Pence: Trump wants ‘ethics’ reforms in first 100 days
Lansing — Republican presidential candidate Donald Trump would sign “fundamental ethics” reforms into law during his first 100 days as president, running mate Mike Pence said here Friday, suggesting voters are sick of the “fast-and-loose ethics” of Democrats such as Hillary Clinton.
The Republican vice presidential nominee addressed a crowd of roughly 200 at a private hangar near the Lansing airport, his second Michigan stop in as many days book-ending a quick trip to Pennsylvania.
Pence again touted Trump as the candidate of change. The New York businessman has never held political office, while Clinton has served as secretary of state and a U.S. senator for New York. Her husband, Bill Clinton, was president and helped steer the nonprofit Clinton Foundation while she served in the Obama administration.
Because of “their decades of self-dealing and politics of personal enrichment and pay-to-play and outright corruption, we must decide here and now that Hillary Clinton will never be elected president of the United States,” said Pence, who will return to Michigan Saturday for his third rally in three days.
The Indiana governor told supporters it’s time to “drain the swamp” in Washington, D.C., promising Trump would enact ethics reforms governing elected officials and stop the “revolving door” of politicians quickly transitioning to work as lobbyists.
The United States added 161,000 new jobs in October and worker wages increased, according to data released Friday by the U.S. Bureau of Labor Statistics. But Pence called the numbers a reminder of “the weakest economic recovery” since the Great Depression.
“Any progress you’ve made in the last seven-and-a-half years has been in spite of what’s going on in Washington, D.C,” said Pence, a former congressman who voted against a federal bailout of the auto industry widely believed to have saved jobs in Michigan and other states.
President Barack Obama expanded the bailout loans that were first approved by President George W. Bush.
Speaking in what local Republicans have dubbed “the comeback state,” Pence reiterated Trump’s call to renegotiate the North American Free Trade Agreement and scrap the not-yet-ratified Trans Pacific Partnership.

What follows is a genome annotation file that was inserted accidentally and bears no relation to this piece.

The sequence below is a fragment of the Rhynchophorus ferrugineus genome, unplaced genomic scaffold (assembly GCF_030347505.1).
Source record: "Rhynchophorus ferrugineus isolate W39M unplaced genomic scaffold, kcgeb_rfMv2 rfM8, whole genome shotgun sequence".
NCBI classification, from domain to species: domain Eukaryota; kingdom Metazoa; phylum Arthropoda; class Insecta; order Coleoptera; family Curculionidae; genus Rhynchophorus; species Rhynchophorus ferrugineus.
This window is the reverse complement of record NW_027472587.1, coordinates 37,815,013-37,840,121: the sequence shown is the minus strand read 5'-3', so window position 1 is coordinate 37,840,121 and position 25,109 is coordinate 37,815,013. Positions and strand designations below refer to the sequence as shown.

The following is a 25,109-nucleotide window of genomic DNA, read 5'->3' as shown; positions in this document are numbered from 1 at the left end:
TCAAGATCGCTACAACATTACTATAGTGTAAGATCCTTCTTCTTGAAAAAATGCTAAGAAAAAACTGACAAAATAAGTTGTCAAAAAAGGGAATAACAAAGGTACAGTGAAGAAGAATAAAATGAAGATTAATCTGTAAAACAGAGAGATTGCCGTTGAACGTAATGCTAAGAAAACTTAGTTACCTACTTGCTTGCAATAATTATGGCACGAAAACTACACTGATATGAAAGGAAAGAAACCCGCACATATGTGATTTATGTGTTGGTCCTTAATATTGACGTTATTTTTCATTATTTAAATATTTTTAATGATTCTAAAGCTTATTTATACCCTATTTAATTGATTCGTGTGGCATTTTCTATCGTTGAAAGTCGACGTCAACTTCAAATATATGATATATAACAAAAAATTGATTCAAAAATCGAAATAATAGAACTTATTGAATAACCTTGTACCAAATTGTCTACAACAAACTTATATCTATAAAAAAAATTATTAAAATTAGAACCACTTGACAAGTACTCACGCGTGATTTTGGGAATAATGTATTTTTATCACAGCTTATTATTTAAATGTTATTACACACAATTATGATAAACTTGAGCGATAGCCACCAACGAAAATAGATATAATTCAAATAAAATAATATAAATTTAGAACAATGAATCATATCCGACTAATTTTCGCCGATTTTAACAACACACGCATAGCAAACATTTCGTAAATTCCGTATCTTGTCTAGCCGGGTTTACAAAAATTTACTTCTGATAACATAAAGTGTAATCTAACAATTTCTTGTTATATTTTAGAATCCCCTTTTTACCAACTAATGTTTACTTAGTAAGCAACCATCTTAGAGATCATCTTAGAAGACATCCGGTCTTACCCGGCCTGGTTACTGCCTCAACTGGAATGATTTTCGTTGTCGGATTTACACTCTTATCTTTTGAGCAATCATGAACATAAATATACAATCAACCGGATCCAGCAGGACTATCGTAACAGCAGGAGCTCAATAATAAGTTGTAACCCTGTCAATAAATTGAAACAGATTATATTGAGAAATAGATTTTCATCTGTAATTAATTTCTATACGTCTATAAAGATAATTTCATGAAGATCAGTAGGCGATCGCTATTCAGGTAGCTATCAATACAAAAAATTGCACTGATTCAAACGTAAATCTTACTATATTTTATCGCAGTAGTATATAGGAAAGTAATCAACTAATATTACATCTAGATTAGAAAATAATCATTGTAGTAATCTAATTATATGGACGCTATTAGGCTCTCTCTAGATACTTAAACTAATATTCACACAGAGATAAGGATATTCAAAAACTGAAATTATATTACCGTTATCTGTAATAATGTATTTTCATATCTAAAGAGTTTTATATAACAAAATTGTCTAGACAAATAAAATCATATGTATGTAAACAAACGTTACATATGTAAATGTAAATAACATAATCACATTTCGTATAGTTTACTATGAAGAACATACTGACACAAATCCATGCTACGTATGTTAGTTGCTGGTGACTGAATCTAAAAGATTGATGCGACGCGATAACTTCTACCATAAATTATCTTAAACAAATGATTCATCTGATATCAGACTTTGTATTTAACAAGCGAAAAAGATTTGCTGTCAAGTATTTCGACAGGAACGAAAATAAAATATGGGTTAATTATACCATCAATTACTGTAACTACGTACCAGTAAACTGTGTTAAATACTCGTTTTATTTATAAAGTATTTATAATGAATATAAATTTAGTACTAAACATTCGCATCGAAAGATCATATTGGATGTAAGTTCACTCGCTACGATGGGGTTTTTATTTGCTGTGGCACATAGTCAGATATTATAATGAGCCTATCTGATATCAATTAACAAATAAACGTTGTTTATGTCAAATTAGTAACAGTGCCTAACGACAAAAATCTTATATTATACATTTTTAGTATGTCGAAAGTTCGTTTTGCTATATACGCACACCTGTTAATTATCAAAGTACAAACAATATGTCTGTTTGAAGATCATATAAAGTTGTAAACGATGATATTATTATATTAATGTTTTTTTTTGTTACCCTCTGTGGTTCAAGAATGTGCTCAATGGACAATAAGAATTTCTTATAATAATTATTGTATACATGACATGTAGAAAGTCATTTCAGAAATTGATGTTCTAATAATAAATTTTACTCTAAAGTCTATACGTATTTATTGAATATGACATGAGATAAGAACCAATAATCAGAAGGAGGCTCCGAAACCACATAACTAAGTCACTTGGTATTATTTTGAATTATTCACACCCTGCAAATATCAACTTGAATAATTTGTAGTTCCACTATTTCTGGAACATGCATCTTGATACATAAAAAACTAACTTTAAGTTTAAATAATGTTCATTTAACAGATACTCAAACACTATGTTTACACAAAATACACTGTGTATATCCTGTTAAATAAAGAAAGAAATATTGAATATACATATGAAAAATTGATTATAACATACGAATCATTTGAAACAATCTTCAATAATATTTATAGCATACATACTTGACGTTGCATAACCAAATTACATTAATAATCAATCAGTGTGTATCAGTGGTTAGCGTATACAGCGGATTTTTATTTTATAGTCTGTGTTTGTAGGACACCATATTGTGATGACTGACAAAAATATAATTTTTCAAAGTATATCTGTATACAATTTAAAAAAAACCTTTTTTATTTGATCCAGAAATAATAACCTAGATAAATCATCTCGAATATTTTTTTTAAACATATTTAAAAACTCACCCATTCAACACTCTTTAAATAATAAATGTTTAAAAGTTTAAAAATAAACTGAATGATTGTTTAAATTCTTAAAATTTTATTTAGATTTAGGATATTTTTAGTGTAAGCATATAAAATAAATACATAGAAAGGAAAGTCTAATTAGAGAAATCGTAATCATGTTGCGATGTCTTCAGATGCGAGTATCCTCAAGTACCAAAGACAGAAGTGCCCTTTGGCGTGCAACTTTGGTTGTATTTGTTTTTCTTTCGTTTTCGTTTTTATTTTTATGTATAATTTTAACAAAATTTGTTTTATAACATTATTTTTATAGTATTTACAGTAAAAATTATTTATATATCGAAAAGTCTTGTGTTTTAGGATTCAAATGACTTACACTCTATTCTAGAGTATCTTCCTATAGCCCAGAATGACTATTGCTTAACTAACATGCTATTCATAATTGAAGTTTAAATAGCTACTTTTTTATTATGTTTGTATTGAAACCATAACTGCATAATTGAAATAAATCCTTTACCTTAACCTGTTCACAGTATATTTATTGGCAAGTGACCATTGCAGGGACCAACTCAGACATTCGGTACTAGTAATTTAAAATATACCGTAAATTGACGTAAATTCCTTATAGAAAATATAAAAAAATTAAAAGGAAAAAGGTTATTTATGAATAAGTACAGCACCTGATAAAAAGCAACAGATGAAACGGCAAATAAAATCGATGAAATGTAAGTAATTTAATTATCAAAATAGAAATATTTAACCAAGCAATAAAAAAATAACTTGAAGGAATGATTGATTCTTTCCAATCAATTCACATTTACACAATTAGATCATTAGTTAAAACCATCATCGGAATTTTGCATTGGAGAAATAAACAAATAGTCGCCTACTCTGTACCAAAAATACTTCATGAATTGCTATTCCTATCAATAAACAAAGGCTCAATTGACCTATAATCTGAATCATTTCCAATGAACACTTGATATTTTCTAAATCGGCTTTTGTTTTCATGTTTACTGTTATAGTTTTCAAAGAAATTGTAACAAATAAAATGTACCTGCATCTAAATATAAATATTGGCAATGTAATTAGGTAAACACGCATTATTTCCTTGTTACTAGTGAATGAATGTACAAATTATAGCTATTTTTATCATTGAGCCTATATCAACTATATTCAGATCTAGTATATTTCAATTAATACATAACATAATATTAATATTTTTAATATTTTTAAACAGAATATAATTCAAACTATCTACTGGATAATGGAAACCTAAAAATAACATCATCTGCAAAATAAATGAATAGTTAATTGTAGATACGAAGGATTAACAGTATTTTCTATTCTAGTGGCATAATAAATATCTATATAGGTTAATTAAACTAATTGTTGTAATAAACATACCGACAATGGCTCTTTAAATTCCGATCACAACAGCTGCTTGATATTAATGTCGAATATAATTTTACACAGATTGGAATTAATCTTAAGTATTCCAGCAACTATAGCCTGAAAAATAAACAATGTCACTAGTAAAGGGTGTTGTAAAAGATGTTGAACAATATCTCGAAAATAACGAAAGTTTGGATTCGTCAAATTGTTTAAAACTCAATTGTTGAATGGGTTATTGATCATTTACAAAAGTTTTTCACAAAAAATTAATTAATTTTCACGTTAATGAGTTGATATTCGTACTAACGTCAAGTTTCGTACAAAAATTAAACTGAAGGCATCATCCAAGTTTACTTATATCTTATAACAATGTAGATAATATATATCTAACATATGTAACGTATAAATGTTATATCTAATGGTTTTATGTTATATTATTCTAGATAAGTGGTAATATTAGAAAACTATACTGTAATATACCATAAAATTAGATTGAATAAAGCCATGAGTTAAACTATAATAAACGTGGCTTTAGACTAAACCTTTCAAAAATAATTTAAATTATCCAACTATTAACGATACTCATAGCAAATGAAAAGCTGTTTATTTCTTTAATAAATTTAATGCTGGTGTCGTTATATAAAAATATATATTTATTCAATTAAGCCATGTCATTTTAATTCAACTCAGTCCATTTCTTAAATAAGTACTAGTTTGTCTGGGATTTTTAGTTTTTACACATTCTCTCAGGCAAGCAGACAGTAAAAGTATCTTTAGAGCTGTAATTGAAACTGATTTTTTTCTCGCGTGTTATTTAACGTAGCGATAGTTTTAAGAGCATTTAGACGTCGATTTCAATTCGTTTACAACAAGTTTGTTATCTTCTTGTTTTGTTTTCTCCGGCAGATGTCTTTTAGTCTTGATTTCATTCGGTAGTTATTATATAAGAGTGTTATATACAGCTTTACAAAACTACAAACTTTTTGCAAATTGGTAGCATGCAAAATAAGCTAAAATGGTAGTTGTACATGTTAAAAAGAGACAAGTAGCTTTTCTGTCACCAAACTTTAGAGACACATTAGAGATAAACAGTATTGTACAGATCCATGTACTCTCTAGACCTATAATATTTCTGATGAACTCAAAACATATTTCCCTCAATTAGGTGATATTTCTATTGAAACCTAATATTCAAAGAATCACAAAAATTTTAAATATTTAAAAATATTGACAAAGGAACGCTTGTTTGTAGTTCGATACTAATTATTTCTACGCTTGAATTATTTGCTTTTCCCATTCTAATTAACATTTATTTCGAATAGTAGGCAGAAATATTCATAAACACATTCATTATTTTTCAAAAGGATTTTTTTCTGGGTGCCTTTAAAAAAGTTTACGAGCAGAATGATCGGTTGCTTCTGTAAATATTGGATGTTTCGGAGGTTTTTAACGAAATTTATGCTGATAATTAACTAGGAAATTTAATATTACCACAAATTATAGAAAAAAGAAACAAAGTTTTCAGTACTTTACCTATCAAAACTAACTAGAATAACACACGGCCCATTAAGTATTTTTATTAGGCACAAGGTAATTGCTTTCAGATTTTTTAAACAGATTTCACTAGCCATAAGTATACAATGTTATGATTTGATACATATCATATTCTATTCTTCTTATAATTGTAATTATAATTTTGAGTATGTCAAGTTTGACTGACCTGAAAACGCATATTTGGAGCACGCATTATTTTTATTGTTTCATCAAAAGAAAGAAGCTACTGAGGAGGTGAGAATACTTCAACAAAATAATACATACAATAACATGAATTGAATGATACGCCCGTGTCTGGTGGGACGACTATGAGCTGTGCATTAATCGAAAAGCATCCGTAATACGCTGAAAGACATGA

A Trump administration will negotiate trade deals that “put American jobs first,” he said. “We’re going to get the manufacturing and auto industry growing in Michigan again.”
Tom Moran of Fenton was the lone protester outside the hangar ahead of Pence’s arrival. He stood beside a paper mache Trump head and a homemade sign declaring Trump “mocks the disabled” and “degrades women.”
The 61-year-old retiree has been a mainstay at Trump rallies.
“I can’t fathom the idea of him being president — and he may win — just because of his character and because he brings out he worst in people,” Moran said.
At a later Friday event in Taylor, Donald Trump’s son, Eric, called on Michigan voters to elect his father president to strengthen America’s military, improve education and protect the Second Amendment.
“Guys, he’s going to build the greatest military, he’s going to take care of education and we’re going to protect the Second Amendment because it’s so important,” Eric Trump said during a stop at Top Gun Shooting Sports, a gun range on Pennsylvania Road near Interstate 75 in Taylor.
A crowd of nearly 200 gathered at Top Gun, which was the fourth stop of a campaign tour that also took him to Saginaw, Pontiac, Walled Lake and Detroit. Many in the crowd that assembled in the gun range’s parking lot wore red baseball caps that said “Make America Great Again.”
“We’re going to take back our country,” Eric Trump said. “We’re going to make America great.”
The Michigan Republican Party hitched its wagon to Pence’s Friday visit, using the event to launch its own “protect our comeback” bus tour, set to include at least 15 stops over the next three days.
A Republican presidential candidate hasn’t won Michigan in nearly three decades, but the Trump campaign has aggressively targeted the state. The New York businessman campaigned in Michigan on Monday.
Hillary Clinton, hoping to protect a state considered part of her national firewall, was in Detroit on Friday with supporters.
“We can win the White House through Michigan,” said Michigan GOP Chairwoman Ronna Romney McDaniel. “Hillary Clinton is following the leader in coming here today.”
Attorney General Bill Schuette said he thinks a tightening presidential race can help Republicans up and down the ticket, from “Trump to bottom and from bottom to Trump,” including tight congressional and state House races.
Clinton has consistently led Trump in Michigan polls, but the numbers have tightened over the past two weeks, according to an average by Real Clear Politics.
Incumbent Rep. Tim Walberg of Tipton, who is locked in a tight race for re-election against Democratic state Rep. Gretchen Driskell, said he thinks the Republican ticket is “pulling ahead” in Michigan.
“Do we need a candidate who right now, right now is under investigation for criminal offenses? No,” said Walberg, referencing the week-old revelation that the FBI was looking into new emails that may be related to Clinton’s use of a private email server as secretary of state.
More Trump surrogates are headed to Michigan for the weekend. Pence is scheduled to talk at the Park Theatre in Holland at 9:30 a.m. Saturday.
Former Alaska Gov. Sarah Palin is scheduled to be in Michigan on Sunday. There were no details about the Michigan visit for Palin, the GOP’s 2008 vice presidential candidate.